Copyright ©2018 Keith Holder, Rays of Light Bible Lessons. All Rights Reserved.

Rays of Light Bible Lessons by Keith Holder


1 Thess 2:1-4 For yourselves, brethren, know our entrance in unto you, that it was not in vain: but even after that we had suffered before, and were shamefully entreated, as ye know, at Philippi, we were bold in our God to speak unto you the gospel of God with much contention. For our exhortation was not of deceit, nor of uncleanness, nor in guile: but as we were allowed of God to be put in trust with the gospel, even so we speak; not as pleasing men, but God, which trieth our hearts.

It was clearly apparent to the Christians of Thessalonica, that the gospel message of Jesus Christ, brought to them by Paul and his fellow laborers, was spiritually successful. There was evidence to prove that it was not in vain,because there was then planted a church of Christ in that city. Although the congregation was relatively young in years, it was flourishing where none had previously existed prior to Paul's visit to them, and their receptiveness to the gospel of salvation, through Jesus Christ, that Paul had preached unto them.

Reading the account of his second missionary journey, we find in Acts 16:11- 23, the record of Paul's visit to Philippi. It was there that Lydia and her household heard Paul's gospel message, believed it, received Jesus Christ as their Savior, and were baptized into His body for the remission of their sins. It was there that Paul commanded the evil spirits, in the name of Jesus, to come out of a certain damsel, which had been demon possessed. It was also there that, immediately after this miracle, the magisterial rulers of Philippi condemned Paul and Silas, had them beaten, and cast into prison for "troubling the city." No doubt Paul was referring to this incident when he wrote to the Thessalonian Christians, telling them that he and his companions were shamefully entreated Philippi.

However, they were not deterred by this persecution, saying that they were bold in our God to speak unto you the gospel of God with much contention (or opposition). With full knowledge that he was preaching nothing but the true gospel of eternal salvation, Paul spoke to the Thessalonians with a boldness that every Christian should emulate in their spiritual lives. Children of God are never to be anxious, or discouraged, or to be fearful of teaching the cause, for which our Savior died, regardless of the ridicule, criticism, or opposition of others. If such persecution keeps us from doing so, the next opportunity to reach a soul, that is lost in sin, would be in vain. Such was the case with Paul at Philippi, but instead of giving up teaching others the way of salvation through Jesus Christ, he merely went on to a new city, such as Thessalonica.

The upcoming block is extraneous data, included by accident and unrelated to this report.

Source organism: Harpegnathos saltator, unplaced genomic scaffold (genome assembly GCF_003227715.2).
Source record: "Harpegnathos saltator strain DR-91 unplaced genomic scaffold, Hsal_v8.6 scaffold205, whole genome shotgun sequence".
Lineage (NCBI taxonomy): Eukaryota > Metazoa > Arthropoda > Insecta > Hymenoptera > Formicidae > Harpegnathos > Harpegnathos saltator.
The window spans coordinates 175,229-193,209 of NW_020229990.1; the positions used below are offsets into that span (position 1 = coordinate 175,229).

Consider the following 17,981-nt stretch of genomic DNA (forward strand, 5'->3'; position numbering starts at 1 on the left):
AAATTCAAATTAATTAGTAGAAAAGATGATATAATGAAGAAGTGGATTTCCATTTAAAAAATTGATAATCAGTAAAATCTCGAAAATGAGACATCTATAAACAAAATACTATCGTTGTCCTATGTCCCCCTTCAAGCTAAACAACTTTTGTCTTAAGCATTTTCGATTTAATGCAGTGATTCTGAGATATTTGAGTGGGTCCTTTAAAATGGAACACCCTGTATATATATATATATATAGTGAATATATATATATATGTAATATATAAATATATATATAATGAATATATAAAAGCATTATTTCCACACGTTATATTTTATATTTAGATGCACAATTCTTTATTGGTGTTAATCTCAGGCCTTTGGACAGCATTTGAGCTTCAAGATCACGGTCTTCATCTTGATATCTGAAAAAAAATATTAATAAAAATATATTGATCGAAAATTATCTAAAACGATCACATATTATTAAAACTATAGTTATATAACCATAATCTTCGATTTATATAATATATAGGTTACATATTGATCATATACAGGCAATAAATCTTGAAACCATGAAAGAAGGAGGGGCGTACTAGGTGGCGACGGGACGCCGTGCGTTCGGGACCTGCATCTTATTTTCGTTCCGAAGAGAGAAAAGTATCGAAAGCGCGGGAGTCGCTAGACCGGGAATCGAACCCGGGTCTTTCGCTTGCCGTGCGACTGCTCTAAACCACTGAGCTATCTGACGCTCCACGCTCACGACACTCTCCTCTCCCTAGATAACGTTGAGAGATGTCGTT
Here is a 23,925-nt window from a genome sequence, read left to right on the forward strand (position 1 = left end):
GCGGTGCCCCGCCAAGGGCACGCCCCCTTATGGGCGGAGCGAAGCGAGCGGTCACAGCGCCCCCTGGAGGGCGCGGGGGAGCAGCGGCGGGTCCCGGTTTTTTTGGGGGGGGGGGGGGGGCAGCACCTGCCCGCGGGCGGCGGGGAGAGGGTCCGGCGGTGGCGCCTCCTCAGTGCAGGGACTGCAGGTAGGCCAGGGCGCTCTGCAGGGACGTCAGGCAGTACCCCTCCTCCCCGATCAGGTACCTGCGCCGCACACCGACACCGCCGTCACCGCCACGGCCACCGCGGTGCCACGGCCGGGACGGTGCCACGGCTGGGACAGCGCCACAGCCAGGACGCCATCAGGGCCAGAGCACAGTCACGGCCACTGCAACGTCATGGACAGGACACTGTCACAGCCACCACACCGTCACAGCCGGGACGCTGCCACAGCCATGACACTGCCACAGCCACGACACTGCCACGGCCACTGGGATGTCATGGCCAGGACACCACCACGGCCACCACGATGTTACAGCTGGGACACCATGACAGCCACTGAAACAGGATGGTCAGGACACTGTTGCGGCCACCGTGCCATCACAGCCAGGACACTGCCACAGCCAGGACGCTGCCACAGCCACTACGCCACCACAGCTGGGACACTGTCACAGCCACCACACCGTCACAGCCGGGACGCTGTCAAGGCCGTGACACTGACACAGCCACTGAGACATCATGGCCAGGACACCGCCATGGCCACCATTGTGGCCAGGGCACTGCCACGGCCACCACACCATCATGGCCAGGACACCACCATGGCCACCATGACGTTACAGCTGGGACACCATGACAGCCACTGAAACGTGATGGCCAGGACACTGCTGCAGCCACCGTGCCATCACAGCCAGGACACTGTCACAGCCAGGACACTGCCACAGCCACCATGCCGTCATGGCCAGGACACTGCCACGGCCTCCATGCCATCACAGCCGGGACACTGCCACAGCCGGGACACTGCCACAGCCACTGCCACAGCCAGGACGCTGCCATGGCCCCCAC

Paul gives us his example of zeal and determination. His ardent devotion to the cause of Christ; his passion to serve God; his eager enthusiasm to fulfill his mission of bringing the gospel message of salvation to Jews and Gentiles, throughout the known world, never wavered, because of the contentious opposition he faced - opposition that was brought about, and encouraged by Satan and his followers. This, fellow Christians, is Paul's example of zealous dedication and determination that we should follow.

The exhortation, that is to say, the preaching of Paul, and his fellow laborers in Christ, had no ulterior motive other than doing the will of their Heavenly Father, that had sent them for this purpose. The message they delivered to that congregation of God's people, was not of deceit; it was not a lie disguised as the truth. It was not filled with uncleanness; it was holy and pure. It was not cunningly crafted in a guileful manner; their message contained no deception. But as we were allowed of God to be put in trust with the gospel, even so we speak; not as pleasing men, but God, which trieth our hearts. Entrusted with God's gospel message of salvation, Paul demonstrated his faithfulness to that trust, by preaching and teaching it to the world, exactly as God commanded.

As Paul was, so should men and women be, upon becoming a child of God, in Christ, are made stewards of His holy will. By his example, Paul tells us to please, not men, but God. Christians are not to be men pleasers, but ...servants of Christ, doing the will of God from the heart (Eph. 6:6). Paul's Holy Spirit-inspired gospel message of salvation came from God. As Christians, we have also been entrusted with this same spiritual message. We have the same instructions on how it is to be used, as Paul gave to Timothy. We are to commit (or teach it) to faithful men, who shall be able to teach others also (2 Tim. 2:2). Each Christian should ask themselves this question: with the gospel message of salvation in my trust, do I now persuade men, or God? Do I seek to please men, (or God) (See Gal. 1:9-10)?